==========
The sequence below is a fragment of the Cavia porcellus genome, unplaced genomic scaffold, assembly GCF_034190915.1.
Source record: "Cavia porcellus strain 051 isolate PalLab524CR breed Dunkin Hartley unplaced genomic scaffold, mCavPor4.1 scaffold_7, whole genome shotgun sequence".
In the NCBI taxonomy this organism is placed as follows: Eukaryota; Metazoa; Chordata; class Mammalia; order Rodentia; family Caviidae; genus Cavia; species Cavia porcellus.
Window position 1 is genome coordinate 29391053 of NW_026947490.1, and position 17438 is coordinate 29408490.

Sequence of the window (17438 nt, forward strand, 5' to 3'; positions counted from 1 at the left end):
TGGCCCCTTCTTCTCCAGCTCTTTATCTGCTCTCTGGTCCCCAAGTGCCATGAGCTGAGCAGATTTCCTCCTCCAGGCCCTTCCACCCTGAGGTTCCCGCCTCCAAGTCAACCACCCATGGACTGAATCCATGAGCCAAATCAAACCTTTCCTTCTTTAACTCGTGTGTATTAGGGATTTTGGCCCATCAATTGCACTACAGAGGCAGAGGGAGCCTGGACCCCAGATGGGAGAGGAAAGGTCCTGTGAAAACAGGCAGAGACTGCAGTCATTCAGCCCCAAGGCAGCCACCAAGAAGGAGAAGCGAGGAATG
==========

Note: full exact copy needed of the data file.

The sequence below is a fragment of the Cavia porcellus genome, unplaced genomic scaffold, assembly GCF_034190915.1.
Source record: "Cavia porcellus strain 051 isolate PalLab524CR breed Dunkin Hartley unplaced genomic scaffold, mCavPor4.1 scaffold_7, whole genome shotgun sequence".
In the NCBI taxonomy this organism is placed as follows: Eukaryota; Metazoa; Chordata; class Mammalia; order Rodentia; family Caviidae; genus Cavia; species Cavia porcellus.
Window position 1 is genome coordinate 29391053 of NW_026947490.1, and position 17438 is coordinate 29408490.

Sequence of the window (17438 nt, forward strand, 5' to 3'; positions counted from 1 at the left end):
TGGCCCCTTCTTCTCCAGCTCTTTATCTGCTCTCTGGTCCCCAAGTGCCATGAGCTGAGCAGATTTCCTCCTCCAGGCCCTTCCACCCTGAGGTTCCCGCCTCCAAGTCAACCACCCATGGACTGAATCCATGAGCCAAATCAAACCTTTCCTTCTTTAACTCGTGTGTATTAGGGATTTTGGCCCATCAATTGCACTACAGAGGCAGAGGGAGCCTGGACCCCAGATGGGAGAGGAAAGGTCCTGTGAAAACAGGCAGAGACTGCAGTCATTCAGCCCCAAGGCAGCCACCAAGAAGGAGAAGCGAGGAATG